Antonio N. Torres

b0a8f68f-2286-4396-bae5-773dc1c0e3f2Birth 14 June 1898
Grant County, NM
Death 8 Nov 1996
Los Angeles, CA

By Virginia Saldana Dickson

My Uncle Tony was a special man and one of the important people in my life and beloved by his family and friends.

Antonio Donaldson Torres was born in 1899 on a ranch in Faywood, New Mexico to my maternal grandparents, Francisco and Andrea Torres.  He was the eldest of 12 children and much loved and respected by his siblings.

When he was a child, he began helping his father on the ranch, doing whatever was needed.  He helped with the cattle and horses and the raising of crops for their food and for their cattle.  His schooling was interrupted at an early age because his help was needed on the ranch, especially as the family grew.

In the 1920’s when he was a young man, the Torres family, seeking work, began migrating from the family ranch, first to small towns nearby and then to Los Angeles.  But Uncle Tony, along with his father and younger brother, Procopio, stayed on and worked the family ranch.  He loved the outdoors, loved animals and learned early on that city life was not for him.

Through the years, he wandered from New Mexico to L.A. and places in between, working on ranches, mining gold in the west, doing carpenter work and whatever he could do to make a living.

In the 1940’s, on one of his trips into town, he found and purchased a beautiful piece of property at 120 Peterson Avenue in South Pasadena on 4 or 5 acres of land with two old houses and a stable and corral for horses.  He moved my grandmother and his unmarried sister, my Aunt Lucy, into one of the houses and my Uncle Julian and his young family lived in the other house.  When he came into town, this is where he stayed and it was at this place where the family often gathered.

When he was in town, he was always busy improving the property, making repairs and additions to the houses and adding walkways, stairs and fences.  On the stairs and walkways, he added glass bottles and pieces of clay to the concrete in interesting designs – whatever looked pretty and interesting to him.

Because of his wanderlust, he was not around all the time, but when he came into town, it was always a special time.  His sisters (there were 8 of them) all adored him and would do anything for him.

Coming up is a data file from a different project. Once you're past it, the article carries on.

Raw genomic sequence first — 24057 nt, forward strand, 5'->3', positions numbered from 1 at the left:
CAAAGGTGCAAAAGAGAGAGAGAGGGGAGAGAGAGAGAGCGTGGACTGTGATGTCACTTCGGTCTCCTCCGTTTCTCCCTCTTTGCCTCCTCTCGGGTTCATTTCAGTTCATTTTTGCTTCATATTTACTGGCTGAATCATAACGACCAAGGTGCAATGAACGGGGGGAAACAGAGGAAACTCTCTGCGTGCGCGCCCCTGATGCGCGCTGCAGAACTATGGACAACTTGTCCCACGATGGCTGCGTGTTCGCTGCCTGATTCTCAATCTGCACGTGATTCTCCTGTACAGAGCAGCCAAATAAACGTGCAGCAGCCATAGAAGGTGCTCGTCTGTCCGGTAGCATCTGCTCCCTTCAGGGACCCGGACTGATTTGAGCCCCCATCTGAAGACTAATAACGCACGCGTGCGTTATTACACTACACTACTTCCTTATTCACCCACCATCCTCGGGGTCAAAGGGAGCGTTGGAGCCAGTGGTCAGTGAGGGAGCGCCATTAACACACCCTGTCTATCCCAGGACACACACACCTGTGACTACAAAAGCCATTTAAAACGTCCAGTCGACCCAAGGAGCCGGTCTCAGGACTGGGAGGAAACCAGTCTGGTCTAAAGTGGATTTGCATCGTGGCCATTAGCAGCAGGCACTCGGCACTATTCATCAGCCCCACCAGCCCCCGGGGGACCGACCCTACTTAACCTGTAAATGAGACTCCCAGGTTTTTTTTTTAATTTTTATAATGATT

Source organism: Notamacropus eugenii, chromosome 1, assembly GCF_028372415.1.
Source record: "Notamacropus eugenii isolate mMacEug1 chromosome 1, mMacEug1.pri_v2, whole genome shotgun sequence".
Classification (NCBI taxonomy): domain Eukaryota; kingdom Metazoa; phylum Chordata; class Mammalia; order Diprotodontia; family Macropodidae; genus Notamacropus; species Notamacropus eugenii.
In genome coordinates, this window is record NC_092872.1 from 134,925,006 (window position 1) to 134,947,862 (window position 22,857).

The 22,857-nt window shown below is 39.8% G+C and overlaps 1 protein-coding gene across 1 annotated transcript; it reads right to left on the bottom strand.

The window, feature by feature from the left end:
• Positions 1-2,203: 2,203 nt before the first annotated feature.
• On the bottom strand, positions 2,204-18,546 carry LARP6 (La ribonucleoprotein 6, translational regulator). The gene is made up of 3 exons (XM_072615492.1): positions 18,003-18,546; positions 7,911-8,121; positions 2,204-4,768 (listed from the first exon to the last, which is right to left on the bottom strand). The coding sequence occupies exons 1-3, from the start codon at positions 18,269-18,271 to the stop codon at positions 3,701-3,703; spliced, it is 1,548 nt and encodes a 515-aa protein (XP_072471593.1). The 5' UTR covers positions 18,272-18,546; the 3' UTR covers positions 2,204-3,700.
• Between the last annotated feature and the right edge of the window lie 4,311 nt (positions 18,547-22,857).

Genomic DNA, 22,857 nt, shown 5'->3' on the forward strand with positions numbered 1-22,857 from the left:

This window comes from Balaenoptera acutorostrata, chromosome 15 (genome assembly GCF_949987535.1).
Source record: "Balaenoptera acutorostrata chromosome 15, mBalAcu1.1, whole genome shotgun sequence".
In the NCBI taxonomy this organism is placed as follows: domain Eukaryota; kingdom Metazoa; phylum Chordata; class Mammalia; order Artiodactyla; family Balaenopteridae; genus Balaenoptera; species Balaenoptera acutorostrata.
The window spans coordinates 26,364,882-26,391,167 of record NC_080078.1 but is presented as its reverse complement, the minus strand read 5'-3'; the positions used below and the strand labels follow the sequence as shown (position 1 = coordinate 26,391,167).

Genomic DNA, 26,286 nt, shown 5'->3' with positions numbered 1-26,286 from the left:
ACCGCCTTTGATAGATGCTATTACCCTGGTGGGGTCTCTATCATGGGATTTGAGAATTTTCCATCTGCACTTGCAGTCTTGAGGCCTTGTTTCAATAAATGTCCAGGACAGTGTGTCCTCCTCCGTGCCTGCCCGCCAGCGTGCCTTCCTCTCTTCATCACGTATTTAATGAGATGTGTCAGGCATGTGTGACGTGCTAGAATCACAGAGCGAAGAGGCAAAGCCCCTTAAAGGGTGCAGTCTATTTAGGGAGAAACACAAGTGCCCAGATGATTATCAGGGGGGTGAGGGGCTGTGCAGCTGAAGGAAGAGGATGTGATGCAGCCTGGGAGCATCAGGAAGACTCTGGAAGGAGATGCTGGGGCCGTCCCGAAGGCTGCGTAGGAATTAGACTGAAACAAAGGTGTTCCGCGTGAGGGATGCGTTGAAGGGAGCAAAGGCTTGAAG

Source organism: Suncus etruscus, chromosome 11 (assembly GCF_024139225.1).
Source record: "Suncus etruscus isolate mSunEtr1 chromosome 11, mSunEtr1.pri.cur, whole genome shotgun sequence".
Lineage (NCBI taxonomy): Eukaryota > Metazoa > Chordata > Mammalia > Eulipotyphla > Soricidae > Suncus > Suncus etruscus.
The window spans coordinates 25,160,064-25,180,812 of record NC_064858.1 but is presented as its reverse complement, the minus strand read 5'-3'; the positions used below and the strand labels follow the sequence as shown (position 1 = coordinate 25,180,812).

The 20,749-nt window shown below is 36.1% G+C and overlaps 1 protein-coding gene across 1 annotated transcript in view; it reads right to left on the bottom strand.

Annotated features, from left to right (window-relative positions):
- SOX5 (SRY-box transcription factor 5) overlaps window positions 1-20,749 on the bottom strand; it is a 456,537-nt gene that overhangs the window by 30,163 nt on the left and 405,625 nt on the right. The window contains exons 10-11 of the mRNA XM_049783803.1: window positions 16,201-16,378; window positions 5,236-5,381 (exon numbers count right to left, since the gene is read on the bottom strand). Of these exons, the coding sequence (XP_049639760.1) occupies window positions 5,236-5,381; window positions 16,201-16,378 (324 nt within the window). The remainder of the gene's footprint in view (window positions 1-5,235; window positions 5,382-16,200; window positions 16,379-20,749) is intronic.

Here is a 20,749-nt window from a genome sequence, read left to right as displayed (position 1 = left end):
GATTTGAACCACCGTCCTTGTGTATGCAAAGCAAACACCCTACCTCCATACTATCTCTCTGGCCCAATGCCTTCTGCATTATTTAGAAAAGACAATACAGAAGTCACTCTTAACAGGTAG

Tony’s home in South Pasadena, Ca. Pictured: J. Torres R. Luedeman and Harriet Castaneda. Circa 1951-52

My cousins and I loved it when our Uncle Tony came into town.  He was tall and thin and wore western shirts and pants and beautiful tooled boots and a cowboy hat.  Us city raised nieces and nephews had our own cowboy and thought he was really special.   He was tough, but oh, so gentle.  He spent hours talking to us kids about his adventures, showing us all the artifacts he had collected along the way.  He seemed to always to have an endless collection of gold dust in tiny bottles, Indian arrowheads and interesting rocks of all sorts.  And always, he would tell us stories about his little treasures.  He was the most generous person, especially with his time, and you never left him without some little treasure or trinket.

My mother and Uncle Tony had a special relationship.  Mother was widowed when she was quite young and when he would come into town he always helped her do things around our property.  Once, he lived with us for a short time while he put a small addition on to our house and another time he fixed up our backyard, putting in concrete stairs and walls.  He was so sweet with my Mom; he was someone she could depend on.  I never saw him get angry and or raise his voice.

Tony Torres with his nephew David Baca. Los Angeles, CA, circa 1937

Tony Torres with his nephew David Baca. Los Angeles, CA, circa 1937

Uncle Tony’s education was limited, probably going only as far as 7th grade because he was needed on the ranch, but I’ve often wondered what he would have accomplished if he had had more education.  He always seemed to be interested in so many things and had a natural intelligence.  I don’t know if he would have been any happier or content if he had been better educated or more prosperous.  I don’t think so.  He took such pleasure in small things that material things did not seem to matter to him.

My Uncle Tony knew how to do so many things.  He knew how to break horses, round up cattle and build houses.  He built his last house by himself when he was in his 70’s on property he bought in the foothills of the Sierra Nevadas, in Olancha, by Lone Pine, California.  What a beautiful setting.  The exterior of the house was built entirely of rock he found in the area.  On the property, he discovered an underground spring and he brought water to the house and to his garden.  He had more water than he needed.

Wrong years listed. Date of birth is 1898 -1996

Tony’s headstone with the wrong years listed. Date of birth is 1898 -1996

My Uncle Tony lived a long, productive life and died when he was 96 years old.  Even though he never married he was in the center of a large and loving family.  There was great love and respect for this man because there was nothing artificial about him.  To his nieces and nephews he was a most interesting person and to all of us in the family, he was someone very special.